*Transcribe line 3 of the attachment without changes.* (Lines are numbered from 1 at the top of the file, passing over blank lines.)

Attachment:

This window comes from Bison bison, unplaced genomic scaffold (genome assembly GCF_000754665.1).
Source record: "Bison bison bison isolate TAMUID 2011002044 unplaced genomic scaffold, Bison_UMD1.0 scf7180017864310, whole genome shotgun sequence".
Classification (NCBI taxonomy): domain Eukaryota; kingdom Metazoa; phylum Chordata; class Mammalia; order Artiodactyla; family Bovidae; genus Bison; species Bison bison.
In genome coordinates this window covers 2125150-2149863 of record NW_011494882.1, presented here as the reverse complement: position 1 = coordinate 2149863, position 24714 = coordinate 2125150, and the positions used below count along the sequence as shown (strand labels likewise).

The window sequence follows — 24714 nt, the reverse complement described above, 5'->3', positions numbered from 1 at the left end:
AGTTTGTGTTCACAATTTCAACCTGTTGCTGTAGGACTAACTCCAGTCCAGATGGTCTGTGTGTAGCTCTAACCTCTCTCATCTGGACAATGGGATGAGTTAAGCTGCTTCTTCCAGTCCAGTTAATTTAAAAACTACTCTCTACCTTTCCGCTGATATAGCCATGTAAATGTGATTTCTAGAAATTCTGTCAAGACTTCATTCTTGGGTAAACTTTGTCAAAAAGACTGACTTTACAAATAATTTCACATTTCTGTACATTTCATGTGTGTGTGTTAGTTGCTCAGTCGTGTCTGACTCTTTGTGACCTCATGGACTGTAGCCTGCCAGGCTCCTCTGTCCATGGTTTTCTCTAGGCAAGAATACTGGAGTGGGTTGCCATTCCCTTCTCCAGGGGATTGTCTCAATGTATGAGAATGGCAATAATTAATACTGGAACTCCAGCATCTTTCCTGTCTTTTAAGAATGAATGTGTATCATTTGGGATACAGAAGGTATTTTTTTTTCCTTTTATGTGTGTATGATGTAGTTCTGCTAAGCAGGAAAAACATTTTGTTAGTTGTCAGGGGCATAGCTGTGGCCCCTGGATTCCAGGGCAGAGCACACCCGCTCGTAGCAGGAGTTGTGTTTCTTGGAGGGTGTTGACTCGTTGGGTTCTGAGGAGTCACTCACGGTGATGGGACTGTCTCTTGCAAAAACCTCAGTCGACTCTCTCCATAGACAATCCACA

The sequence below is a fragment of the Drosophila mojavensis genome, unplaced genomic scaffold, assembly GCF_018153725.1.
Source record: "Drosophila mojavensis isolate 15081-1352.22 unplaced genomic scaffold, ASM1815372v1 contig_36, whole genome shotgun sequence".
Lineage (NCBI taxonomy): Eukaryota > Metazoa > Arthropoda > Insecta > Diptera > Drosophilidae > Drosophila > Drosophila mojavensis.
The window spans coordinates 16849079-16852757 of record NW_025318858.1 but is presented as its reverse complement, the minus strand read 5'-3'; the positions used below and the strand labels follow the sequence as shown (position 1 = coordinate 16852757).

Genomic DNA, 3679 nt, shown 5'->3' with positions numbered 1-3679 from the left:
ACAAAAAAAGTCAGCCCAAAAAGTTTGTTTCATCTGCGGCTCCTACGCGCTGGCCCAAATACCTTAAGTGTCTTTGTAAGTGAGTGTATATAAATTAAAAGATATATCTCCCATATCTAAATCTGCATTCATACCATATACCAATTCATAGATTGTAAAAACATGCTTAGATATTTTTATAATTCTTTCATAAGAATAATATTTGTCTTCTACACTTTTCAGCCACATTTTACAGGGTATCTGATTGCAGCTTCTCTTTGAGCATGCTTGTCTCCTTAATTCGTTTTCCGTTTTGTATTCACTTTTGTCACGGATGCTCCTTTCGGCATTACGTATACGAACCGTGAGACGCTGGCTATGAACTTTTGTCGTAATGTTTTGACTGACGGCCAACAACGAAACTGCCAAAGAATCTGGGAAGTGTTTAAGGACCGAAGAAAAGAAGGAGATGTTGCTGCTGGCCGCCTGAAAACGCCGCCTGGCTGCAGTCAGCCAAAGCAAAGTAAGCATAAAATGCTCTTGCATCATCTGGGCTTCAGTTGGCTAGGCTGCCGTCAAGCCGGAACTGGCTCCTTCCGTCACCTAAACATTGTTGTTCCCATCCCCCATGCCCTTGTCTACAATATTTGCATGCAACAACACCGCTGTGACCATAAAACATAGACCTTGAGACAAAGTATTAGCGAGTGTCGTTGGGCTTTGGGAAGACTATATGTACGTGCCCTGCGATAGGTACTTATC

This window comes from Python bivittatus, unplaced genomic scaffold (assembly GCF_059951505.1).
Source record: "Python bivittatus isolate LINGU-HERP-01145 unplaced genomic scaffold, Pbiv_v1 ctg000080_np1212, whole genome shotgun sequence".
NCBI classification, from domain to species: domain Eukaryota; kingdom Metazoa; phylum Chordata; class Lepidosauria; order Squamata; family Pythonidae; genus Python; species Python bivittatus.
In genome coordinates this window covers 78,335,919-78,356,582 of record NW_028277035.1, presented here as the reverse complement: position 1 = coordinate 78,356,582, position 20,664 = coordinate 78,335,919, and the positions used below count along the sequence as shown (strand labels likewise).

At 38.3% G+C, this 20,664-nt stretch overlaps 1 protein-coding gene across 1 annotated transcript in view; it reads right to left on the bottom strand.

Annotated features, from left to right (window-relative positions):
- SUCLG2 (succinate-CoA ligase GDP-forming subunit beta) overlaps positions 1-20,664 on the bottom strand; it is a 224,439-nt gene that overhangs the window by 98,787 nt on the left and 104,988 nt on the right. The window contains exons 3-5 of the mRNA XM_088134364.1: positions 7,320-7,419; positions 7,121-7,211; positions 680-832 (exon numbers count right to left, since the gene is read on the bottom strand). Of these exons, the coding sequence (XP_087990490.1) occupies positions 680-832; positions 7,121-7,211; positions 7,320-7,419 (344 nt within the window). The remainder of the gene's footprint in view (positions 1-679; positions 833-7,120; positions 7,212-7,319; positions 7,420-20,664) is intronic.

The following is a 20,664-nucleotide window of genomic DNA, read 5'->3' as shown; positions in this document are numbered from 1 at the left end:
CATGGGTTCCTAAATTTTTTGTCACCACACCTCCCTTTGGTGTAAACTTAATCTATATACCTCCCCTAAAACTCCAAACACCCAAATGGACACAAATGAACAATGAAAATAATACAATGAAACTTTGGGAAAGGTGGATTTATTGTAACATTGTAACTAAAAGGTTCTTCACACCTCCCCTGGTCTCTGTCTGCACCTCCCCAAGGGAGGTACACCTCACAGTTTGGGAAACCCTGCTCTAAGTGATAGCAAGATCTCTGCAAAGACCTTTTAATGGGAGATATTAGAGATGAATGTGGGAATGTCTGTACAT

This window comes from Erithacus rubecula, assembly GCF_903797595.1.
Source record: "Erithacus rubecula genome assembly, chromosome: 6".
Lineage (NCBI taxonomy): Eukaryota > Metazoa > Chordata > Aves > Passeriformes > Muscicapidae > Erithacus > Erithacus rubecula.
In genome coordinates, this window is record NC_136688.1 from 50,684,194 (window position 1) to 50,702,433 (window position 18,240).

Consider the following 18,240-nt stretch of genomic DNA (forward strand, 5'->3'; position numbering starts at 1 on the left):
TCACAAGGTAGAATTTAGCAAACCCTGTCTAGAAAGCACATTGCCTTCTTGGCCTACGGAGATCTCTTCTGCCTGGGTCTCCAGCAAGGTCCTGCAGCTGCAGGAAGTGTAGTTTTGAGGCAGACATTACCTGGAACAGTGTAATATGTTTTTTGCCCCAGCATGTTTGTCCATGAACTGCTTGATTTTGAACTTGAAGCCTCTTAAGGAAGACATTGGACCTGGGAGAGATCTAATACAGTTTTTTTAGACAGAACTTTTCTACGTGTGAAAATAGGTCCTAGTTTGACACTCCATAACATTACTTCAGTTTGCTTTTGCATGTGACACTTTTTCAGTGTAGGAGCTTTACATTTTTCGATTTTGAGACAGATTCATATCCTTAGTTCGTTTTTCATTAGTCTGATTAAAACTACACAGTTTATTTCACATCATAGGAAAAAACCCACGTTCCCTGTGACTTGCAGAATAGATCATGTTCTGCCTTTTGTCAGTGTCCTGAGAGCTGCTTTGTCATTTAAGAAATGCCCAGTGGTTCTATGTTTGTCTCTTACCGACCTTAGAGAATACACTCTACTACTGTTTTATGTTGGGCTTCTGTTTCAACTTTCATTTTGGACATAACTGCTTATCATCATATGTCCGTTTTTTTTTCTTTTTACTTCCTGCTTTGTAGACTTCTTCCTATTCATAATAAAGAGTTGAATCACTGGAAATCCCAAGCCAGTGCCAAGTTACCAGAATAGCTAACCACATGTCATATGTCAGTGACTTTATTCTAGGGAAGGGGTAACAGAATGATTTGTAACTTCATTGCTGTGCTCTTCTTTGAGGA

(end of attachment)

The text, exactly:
Classification (NCBI taxonomy): domain Eukaryota; kingdom Metazoa; phylum Chordata; class Mammalia; order Artiodactyla; family Bovidae; genus Bison; species Bison bison.